Front porch fredericksburg

Two spirits from A. Smith Bowman Distillery were awarded Gold Medals at the 2016 Los Angeles International Spirits Competition. Bowman Brothers Virginia Straight Bourbon Whiskey and John J. Bowman Virginia Straight Bourbon Whiskey each received this honor. These spirits were ranked among 401 spirits that were submitted from a total of 29 countries. The Los Angeles International Spirits Competition was formed in 2007, with an esteemed panel of judges using a blind-tasting method to award medals to the best distilled spirits from around the world. The awardwinning entries will be displayed during the Los Angeles County Fair, Sept. 2 - 25, in "The Wine, Beer & Spirits Marketplace." Complete results of the 2016 LAISC are available at www.laspiritscomp.com. A. Smith Bowman's distilling roots date back to the years before Prohibition when the Bowman family had a granary and dairy farm in Sunset Hills, Virginia. They used excess grain from the family estate to distill spirits. In 1934, after the Repeal of Prohibition, Abram Smith Bowman and his sons continued the family tradition and built a more modern distillery in Fairfax County, Virginia called Sunset Hills Farm. In response to the rapid rise of taxes in Northern Virginia, the Distillery was moved in 1988 and is now nestled in Spotsylvania County near the city of Fredericksburg, 60 miles away from the original location. As a small and privately owned company, A. Smith Bowman Distillery continues the time-honored traditions on which it was founded. Considered a microdistillery by today's standards, A. Smith Bowman produces an assortment of handcrafted spirits distilled from only the finest natural ingredients and using the latest technology. This micro-distillery focuses on the production of premium spirits honoring the legacy of Virginia's first settlers. For more information on A. Smith Bowman, please visit www.asmithbowman.com.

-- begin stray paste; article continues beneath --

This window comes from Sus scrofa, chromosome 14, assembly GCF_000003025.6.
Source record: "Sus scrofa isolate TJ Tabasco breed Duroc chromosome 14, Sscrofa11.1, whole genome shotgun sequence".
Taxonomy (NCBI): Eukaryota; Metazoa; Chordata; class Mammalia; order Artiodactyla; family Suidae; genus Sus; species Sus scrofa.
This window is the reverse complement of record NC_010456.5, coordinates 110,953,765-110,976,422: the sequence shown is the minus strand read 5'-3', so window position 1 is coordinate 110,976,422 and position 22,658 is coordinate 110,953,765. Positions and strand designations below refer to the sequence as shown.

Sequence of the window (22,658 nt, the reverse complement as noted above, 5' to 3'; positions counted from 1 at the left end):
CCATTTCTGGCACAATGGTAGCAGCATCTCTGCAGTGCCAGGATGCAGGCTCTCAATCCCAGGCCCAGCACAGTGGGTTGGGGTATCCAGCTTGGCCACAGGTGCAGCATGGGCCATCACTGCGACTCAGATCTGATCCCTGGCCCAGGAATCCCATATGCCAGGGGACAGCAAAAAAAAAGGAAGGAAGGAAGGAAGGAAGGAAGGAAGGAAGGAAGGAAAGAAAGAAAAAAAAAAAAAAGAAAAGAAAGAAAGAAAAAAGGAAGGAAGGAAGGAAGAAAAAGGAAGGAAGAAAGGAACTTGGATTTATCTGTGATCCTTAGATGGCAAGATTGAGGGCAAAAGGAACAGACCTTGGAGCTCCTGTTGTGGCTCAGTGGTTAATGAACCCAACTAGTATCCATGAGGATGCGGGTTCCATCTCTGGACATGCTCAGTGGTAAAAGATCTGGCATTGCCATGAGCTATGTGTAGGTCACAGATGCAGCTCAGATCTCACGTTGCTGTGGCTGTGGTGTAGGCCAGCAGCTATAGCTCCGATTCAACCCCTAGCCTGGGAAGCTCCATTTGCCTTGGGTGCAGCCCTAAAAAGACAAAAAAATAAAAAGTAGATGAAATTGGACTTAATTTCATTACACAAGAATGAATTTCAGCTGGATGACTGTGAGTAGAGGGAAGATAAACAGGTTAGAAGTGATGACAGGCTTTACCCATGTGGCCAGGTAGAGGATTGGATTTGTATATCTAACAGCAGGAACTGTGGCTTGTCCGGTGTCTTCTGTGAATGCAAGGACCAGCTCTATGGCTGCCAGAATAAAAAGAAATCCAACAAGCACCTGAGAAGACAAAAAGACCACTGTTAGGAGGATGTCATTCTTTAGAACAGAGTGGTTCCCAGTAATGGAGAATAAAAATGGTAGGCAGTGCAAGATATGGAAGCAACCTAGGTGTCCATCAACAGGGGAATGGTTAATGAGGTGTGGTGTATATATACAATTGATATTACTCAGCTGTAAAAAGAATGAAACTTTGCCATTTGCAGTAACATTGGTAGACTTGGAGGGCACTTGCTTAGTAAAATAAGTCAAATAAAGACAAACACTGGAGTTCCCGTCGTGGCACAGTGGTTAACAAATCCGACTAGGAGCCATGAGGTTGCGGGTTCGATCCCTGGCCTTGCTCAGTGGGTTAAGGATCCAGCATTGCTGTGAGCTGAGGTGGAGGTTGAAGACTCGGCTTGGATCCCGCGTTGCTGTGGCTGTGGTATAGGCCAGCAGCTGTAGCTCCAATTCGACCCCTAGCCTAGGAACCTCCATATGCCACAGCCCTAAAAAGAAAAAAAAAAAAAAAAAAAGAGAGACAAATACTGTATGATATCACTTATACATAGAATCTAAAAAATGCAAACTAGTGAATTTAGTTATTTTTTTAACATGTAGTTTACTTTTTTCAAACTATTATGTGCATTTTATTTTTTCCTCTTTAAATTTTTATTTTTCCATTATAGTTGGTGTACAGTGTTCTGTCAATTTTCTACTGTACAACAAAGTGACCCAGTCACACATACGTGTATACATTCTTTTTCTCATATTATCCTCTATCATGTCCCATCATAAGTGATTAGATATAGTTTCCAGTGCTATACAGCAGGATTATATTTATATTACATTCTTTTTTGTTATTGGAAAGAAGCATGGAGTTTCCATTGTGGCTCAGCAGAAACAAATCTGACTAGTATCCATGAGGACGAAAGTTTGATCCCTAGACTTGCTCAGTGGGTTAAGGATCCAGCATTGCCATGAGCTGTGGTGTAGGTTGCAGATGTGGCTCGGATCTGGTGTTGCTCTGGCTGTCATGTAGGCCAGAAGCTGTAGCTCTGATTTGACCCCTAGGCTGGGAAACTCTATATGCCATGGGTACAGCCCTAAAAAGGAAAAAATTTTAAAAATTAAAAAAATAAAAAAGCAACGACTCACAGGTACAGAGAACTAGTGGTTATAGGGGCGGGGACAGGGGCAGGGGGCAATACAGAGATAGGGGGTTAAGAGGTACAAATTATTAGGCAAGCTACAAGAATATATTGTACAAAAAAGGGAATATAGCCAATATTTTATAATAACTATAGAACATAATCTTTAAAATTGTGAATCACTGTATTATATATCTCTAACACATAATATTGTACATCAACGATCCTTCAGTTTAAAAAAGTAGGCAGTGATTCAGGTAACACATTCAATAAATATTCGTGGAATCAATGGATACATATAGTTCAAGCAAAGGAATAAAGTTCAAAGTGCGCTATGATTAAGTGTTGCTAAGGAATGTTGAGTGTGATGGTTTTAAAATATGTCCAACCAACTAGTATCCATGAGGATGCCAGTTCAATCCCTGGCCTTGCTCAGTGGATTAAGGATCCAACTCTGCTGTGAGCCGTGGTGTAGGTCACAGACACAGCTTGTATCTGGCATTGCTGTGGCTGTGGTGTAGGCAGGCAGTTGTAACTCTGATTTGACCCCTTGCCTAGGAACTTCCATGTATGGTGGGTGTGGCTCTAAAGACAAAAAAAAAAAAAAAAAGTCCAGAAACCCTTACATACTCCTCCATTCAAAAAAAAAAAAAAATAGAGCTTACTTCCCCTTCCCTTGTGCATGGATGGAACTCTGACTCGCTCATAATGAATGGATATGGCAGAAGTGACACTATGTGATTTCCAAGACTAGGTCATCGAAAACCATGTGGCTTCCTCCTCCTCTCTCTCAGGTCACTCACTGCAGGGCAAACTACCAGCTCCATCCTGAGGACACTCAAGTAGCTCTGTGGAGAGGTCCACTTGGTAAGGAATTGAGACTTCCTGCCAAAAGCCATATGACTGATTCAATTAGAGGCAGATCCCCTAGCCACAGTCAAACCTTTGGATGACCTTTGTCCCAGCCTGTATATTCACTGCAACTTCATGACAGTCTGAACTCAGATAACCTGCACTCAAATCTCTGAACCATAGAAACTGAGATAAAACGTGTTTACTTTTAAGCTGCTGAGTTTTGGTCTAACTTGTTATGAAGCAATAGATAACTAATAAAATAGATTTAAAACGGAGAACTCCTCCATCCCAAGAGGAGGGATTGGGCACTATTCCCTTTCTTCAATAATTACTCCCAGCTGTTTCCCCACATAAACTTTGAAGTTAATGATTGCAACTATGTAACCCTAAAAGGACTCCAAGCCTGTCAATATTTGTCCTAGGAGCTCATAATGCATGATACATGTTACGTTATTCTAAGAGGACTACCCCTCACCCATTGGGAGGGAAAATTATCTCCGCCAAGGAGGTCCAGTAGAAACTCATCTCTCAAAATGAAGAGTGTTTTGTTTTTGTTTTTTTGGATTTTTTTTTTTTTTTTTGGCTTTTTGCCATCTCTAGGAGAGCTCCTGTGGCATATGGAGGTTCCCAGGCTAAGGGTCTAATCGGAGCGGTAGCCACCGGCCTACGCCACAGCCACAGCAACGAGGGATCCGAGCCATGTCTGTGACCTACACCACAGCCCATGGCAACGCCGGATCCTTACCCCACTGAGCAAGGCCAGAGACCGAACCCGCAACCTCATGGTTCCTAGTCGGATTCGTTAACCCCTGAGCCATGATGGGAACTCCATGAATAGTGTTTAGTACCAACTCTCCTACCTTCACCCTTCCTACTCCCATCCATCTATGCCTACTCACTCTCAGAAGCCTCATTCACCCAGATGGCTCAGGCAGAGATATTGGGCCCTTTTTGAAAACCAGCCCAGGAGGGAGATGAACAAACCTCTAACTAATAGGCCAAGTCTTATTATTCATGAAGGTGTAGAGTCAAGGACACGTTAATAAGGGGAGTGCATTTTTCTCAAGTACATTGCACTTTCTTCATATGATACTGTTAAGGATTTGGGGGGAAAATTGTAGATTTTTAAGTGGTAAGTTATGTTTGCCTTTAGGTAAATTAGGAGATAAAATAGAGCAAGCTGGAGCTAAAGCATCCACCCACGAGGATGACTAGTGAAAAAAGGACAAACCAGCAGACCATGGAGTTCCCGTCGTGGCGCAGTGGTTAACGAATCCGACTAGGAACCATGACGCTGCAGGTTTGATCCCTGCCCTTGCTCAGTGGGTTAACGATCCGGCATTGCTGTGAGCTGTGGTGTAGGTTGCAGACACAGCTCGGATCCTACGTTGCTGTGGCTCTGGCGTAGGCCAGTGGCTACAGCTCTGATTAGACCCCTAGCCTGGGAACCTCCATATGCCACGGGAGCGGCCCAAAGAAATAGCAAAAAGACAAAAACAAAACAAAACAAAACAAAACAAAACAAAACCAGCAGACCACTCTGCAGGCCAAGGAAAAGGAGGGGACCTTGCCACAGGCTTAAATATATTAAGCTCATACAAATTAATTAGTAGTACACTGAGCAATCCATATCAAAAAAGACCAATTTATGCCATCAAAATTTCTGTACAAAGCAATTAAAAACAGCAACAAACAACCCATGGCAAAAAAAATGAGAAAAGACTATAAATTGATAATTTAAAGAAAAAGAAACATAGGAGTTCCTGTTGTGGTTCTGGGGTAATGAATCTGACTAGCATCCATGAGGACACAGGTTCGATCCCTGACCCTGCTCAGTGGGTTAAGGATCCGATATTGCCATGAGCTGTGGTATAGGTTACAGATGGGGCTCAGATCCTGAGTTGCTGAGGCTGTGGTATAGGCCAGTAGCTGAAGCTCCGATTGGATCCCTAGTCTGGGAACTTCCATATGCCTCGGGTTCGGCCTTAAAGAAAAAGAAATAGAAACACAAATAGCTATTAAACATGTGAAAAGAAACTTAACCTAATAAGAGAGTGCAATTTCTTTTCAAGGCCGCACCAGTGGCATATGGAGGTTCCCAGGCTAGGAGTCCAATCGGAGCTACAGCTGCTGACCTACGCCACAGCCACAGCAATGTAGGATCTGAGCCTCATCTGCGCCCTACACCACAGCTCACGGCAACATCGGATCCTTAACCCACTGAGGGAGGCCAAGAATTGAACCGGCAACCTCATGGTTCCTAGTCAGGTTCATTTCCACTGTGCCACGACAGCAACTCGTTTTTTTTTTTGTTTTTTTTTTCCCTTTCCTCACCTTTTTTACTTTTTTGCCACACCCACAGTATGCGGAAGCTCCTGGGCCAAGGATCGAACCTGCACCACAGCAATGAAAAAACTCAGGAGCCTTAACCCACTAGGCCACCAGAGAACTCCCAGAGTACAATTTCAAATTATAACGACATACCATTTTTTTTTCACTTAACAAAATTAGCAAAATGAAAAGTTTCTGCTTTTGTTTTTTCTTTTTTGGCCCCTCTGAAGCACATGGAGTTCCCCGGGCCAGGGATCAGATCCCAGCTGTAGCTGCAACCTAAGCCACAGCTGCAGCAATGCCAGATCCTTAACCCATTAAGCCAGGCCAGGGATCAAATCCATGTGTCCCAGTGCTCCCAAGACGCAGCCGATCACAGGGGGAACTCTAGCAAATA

Kristie Wooldridge is the PR Associate Manager for A.Smith Bowman

Soup & Taco, Etc.

WALNUT HOLLOW @the fxbg farmers market

813 Caroline St.

by Kristie Wooldridge

by james kyle snyder

The

Fredericksburg, VA

Mon-Thurs 11am-9pm Fri & Sat 11am-10pm Sun 11am - 9pm Bar open until 2am everyday

Locally Owned Irish Pub and Restaurant

By M.L. Powers

Serving Traditional Mexican, Tex-Mex Food and Something More!! Tuesday to Saturday 11am-9pm Sunday 11am-6pm

Phone: 540-899-0969 soupntaco@yahoo.com

200 Hanover St. ~ 373-0738

Kid’s Cooking Camp Aug 16, 17 & 18 11am to 1pm ages 11 & up $90/child

Serving Up Local “Good” News Since 1997

The Sunken Well Tavern

Front Porch Fredericksburg

The General Store

Restaurant

Since 1978

374-0443 www.shopwhittingham.com 1021 Caroline Street

Italian/American Food Monday-Saturday 11 am-10 pm

371-4075 2018 College Ave. Fredericksburg

Eat Well Drink Well Live Well 720 Littlepage sunkenwelltavern.com 540-370-0911

Rachael and Sy Jarvis operate the Walnut Hollow stand that sits on the corner of Prince Edward and George St. at the Fredericksburg Farmer’s Market. This stand has been a cornerstone for 15 years, and they have been witness to the amazing growth of the market and the city. One can walk by on a Saturday morning and watch Sy industriously carving cherry wood bowls and cutting boards of various sizes and dimensions. His craftsmanship his well known in the Fredericksburg community. Rachel and her daughters work the table selling cut flowers, herbs, both fresh and dried, baked goods, fresh eggs, honey and beeswax products. All of these items are homemade and use as much local ingredients as possible. The business started small, mainly cut flowers. The main goal was to stay home with the girls when they were young. This was Rachel’s passion, and she seems to have succeeded well with it. I talked with Rachel for a short time, and she has very strong feelings about the Fredericksburg Market and community. As many of the long time vendors say, and Rachel agrees, the market has the feeling of a family. She told me the story of Horace, an elderly single man who came to the market mainly for camaraderie. He did not have a family, and when Rachel let him hold her newborn daughter, it was the first time he had ever held a baby. She spoke of the many kind hearted, caring people that her family has gotten to know over the years. Rachel said her girls grew up at the market. She explained that they learned so many skills